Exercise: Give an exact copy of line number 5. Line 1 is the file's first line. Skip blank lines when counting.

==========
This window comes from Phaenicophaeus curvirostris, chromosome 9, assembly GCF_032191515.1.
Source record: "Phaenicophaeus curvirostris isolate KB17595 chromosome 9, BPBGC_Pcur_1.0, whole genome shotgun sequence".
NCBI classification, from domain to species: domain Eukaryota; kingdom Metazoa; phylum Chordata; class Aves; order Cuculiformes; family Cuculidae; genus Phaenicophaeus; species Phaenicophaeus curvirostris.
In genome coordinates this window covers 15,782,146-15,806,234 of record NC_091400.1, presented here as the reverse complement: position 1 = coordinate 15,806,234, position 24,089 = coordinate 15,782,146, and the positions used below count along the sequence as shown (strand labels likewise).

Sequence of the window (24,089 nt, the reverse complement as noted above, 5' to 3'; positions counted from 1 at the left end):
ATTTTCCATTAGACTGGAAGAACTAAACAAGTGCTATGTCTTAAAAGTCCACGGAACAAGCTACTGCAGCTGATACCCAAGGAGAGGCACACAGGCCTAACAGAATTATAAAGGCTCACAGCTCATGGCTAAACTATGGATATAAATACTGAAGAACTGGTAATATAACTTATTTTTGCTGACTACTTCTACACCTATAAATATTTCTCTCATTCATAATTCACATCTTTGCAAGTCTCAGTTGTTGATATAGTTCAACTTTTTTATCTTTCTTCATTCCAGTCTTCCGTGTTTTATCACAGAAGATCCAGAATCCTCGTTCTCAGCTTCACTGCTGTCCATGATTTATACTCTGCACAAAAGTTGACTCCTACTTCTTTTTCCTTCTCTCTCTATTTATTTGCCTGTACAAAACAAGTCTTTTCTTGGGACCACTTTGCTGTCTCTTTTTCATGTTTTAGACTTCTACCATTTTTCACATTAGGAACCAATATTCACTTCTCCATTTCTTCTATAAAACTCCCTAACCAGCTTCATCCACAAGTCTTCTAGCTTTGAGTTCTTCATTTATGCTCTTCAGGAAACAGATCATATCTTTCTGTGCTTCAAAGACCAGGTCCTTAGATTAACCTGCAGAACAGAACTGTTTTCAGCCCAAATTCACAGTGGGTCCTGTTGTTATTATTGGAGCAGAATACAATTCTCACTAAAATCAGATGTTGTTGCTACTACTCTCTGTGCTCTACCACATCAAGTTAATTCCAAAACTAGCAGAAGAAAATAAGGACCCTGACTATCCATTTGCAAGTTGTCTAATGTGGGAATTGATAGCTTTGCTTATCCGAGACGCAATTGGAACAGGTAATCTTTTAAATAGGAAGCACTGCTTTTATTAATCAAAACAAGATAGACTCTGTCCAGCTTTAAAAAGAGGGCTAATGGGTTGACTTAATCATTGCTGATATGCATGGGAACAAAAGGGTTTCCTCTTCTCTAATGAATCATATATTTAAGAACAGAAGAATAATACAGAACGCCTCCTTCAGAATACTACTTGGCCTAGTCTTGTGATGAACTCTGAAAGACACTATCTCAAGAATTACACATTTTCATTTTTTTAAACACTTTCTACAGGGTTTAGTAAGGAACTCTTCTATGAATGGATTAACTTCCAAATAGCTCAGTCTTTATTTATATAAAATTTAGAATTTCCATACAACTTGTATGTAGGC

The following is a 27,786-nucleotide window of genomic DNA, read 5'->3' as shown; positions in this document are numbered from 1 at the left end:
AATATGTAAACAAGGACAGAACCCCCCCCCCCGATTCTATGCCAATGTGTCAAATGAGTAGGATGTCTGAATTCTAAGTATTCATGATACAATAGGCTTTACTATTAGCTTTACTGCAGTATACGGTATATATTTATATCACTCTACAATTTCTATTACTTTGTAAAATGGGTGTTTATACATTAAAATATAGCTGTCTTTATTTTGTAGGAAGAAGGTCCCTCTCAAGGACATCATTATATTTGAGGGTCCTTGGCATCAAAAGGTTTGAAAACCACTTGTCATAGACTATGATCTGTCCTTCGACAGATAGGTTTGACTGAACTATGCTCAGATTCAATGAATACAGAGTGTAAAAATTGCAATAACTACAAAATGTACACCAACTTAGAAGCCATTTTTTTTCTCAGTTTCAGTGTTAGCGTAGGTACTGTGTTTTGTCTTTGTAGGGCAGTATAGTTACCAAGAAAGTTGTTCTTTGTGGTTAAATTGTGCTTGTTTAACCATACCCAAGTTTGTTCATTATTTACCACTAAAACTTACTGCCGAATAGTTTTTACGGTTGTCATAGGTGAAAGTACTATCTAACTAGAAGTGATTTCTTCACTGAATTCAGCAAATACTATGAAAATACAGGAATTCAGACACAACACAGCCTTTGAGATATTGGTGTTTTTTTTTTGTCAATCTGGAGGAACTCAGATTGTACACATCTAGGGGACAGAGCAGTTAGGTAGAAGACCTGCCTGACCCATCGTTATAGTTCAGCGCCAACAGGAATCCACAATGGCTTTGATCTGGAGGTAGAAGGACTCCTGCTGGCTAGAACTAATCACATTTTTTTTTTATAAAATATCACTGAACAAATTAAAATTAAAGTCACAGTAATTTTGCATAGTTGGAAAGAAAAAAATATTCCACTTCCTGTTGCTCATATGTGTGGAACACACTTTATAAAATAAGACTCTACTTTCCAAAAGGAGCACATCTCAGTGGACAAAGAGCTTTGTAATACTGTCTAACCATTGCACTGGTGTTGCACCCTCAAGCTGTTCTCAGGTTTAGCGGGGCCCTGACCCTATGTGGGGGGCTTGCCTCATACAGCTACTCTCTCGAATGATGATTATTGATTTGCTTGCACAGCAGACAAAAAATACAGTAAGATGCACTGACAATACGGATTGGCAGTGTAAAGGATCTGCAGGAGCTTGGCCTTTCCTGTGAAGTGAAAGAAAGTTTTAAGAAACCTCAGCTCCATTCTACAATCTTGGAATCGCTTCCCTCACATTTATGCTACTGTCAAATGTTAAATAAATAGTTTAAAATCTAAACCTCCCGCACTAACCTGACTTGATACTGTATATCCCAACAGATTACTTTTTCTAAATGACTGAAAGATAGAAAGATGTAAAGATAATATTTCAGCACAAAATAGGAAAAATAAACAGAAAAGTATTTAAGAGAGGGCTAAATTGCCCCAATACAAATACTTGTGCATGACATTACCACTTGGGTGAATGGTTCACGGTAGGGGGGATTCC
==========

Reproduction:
Sequence of the window (24,089 nt, the reverse complement as noted above, 5' to 3'; positions counted from 1 at the left end):